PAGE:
Greater strength of the quadriceps muscles supporting the knee has been associated with decreased pain and better knee function in individuals with knee osteoarthritis (OA); however, whether higher quadriceps strength prevents further cartilage loss has yielded mixed results. Here, Amin et al (Arthritis Rheum 2009; 60(1): 189) explore the effects of quadriceps strength on knee cartilage volume using MRI.
Subjects were participants in the Boston OA Knee Study (BOKS). BOKS enrolled male and female veterans with symptomatic knee OA. Participants underwent knee MRI at baseline and at 15 and 30 months, which were evaluated for cartilage pathology using the Whole-Organ Magnetic Resonance Imaging Score (WORMS) method. Isokinetic quadriceps strength, knee alignment, and self-reported knee pain (measured on a visual analogue scale) and function (measured with the WOMAC questionnaire) were assessed at baseline and follow-up.
A total of 265 patients (58% male) had MRI and quadriceps strength measurements, with complete MRI data available on n = 222. At baseline, participants were an average of 67 years of age with an average BMI of 31.5. The majority (77%) had moderate to severe radiographic OA (i.e. Kellgren-Lawrence grade ≥ 2).
Among the 118 knees (45%) with medial tibiofemoral cartilage loss, the 58 knees (22%) with lateral tibiofemoral cartilage loss, or the 58 knees (22%) with medial patellofemoral cartilage loss, there was no association of cartilage loss with baseline quadriceps strength in either crude analyses or with adjustment for malalignment. Results were similar for men and women. Among the 50 knees (19%) with lateral patellofemoral cartilage loss, participants in the highest tertile of quadriceps strength demonstrated a lower frequency of cartilage loss compared to those in the lowest tertile (OR 0.4 (95% 0.2, 0.9) after adjusting for baseline cartilage score, age, BMI, gender, and follow-up time).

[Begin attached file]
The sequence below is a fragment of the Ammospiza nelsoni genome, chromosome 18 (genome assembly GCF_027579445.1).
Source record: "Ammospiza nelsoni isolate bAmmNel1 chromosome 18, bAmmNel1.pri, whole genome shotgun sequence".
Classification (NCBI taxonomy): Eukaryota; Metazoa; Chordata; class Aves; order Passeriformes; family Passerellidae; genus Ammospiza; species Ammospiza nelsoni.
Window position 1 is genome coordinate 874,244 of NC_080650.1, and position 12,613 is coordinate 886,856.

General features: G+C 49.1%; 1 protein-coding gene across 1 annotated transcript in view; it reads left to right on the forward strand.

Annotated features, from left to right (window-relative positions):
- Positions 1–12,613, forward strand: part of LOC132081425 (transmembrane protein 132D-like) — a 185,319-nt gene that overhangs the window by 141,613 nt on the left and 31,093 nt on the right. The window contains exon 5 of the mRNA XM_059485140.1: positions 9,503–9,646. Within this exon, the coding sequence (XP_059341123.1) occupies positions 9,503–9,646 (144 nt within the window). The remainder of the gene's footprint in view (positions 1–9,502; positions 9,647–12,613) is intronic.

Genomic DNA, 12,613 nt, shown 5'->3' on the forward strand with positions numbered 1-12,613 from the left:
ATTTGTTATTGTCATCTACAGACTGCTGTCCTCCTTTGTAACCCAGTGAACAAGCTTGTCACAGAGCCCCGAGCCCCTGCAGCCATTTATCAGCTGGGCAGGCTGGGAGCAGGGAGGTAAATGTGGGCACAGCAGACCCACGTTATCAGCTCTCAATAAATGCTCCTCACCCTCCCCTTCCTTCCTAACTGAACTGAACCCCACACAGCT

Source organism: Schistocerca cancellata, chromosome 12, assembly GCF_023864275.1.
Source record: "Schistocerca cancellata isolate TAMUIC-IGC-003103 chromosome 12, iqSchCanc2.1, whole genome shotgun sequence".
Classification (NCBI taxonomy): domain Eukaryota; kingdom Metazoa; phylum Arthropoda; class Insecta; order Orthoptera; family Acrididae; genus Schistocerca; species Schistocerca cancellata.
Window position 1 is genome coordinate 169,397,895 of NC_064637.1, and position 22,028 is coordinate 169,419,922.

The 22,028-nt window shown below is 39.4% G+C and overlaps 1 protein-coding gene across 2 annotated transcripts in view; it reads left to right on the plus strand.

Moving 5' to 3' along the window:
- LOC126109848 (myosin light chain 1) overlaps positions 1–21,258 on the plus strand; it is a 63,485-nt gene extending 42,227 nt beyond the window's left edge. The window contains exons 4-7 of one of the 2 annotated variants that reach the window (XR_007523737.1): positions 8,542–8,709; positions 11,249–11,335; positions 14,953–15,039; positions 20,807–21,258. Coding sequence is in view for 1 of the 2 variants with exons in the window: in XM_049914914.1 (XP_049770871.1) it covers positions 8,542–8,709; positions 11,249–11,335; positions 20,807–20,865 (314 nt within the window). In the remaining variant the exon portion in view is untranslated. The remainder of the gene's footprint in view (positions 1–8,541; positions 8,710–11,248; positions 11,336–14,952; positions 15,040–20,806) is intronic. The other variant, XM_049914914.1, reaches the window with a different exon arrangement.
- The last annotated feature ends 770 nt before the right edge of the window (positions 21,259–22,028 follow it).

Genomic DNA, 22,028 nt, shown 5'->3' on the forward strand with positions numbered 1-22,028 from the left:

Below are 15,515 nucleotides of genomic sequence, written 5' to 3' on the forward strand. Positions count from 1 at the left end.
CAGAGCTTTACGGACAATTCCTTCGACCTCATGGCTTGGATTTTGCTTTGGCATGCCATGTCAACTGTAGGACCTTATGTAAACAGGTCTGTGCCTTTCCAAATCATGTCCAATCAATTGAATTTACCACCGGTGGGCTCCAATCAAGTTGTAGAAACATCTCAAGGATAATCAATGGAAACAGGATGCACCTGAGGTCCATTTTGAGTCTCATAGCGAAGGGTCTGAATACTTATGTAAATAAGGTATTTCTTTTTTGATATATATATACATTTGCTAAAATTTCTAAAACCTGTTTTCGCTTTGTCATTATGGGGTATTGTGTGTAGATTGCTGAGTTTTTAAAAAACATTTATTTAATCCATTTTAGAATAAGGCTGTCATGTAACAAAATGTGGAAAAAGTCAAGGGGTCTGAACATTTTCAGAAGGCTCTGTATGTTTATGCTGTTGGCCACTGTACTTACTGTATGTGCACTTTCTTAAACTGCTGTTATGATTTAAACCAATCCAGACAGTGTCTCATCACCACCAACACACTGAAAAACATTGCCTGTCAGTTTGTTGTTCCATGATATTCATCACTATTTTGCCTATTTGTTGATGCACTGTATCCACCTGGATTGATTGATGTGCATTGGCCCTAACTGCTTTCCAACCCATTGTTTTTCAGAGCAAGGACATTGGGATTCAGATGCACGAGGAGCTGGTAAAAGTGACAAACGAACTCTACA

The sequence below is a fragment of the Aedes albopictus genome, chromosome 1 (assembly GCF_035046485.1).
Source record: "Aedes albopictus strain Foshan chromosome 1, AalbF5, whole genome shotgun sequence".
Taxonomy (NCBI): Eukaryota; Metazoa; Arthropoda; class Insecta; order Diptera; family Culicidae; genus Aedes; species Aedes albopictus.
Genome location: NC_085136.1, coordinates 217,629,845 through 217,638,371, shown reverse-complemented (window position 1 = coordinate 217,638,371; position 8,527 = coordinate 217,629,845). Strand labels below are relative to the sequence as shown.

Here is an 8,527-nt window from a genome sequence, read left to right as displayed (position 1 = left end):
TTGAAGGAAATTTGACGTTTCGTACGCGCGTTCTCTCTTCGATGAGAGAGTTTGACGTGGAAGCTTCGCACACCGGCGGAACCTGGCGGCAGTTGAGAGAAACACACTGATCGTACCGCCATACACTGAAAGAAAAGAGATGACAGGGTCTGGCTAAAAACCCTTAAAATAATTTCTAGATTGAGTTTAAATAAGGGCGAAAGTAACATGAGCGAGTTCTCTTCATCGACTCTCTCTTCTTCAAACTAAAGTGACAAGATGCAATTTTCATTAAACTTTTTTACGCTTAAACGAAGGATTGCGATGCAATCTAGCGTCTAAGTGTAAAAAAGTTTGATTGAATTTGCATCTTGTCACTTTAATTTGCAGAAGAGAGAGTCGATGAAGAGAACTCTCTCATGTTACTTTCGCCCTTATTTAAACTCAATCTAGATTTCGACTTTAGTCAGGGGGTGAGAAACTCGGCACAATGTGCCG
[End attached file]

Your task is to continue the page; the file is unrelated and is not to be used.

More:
Compared to those with the lowest quadriceps strength, those with higher quadriceps strength reported lower pain and better function than those with lower quadriceps strength at baseline and follow-up.
Greater quadriceps strength in patients with symptomatic knee OA was associated with lower pain, higher reported function, and lower progression of lateral patellofemoral cartilage loss. Quadriceps strength did not protect against cartilage loss in other knee compartments in these patients.
These data help clarify some controversy in the association of muscle strength with progression of knee OA. In general, it would appear that quadriceps strength does little to affect the rate of overall OA progression. However, the results of this observational study do not address whether interventions to strengthen the quadriceps in knee OA sufferers would have different results. Even with no effect on progression of cartilage loss, improvements in pain and function would merit efforts to increase quadriceps strength in these patients.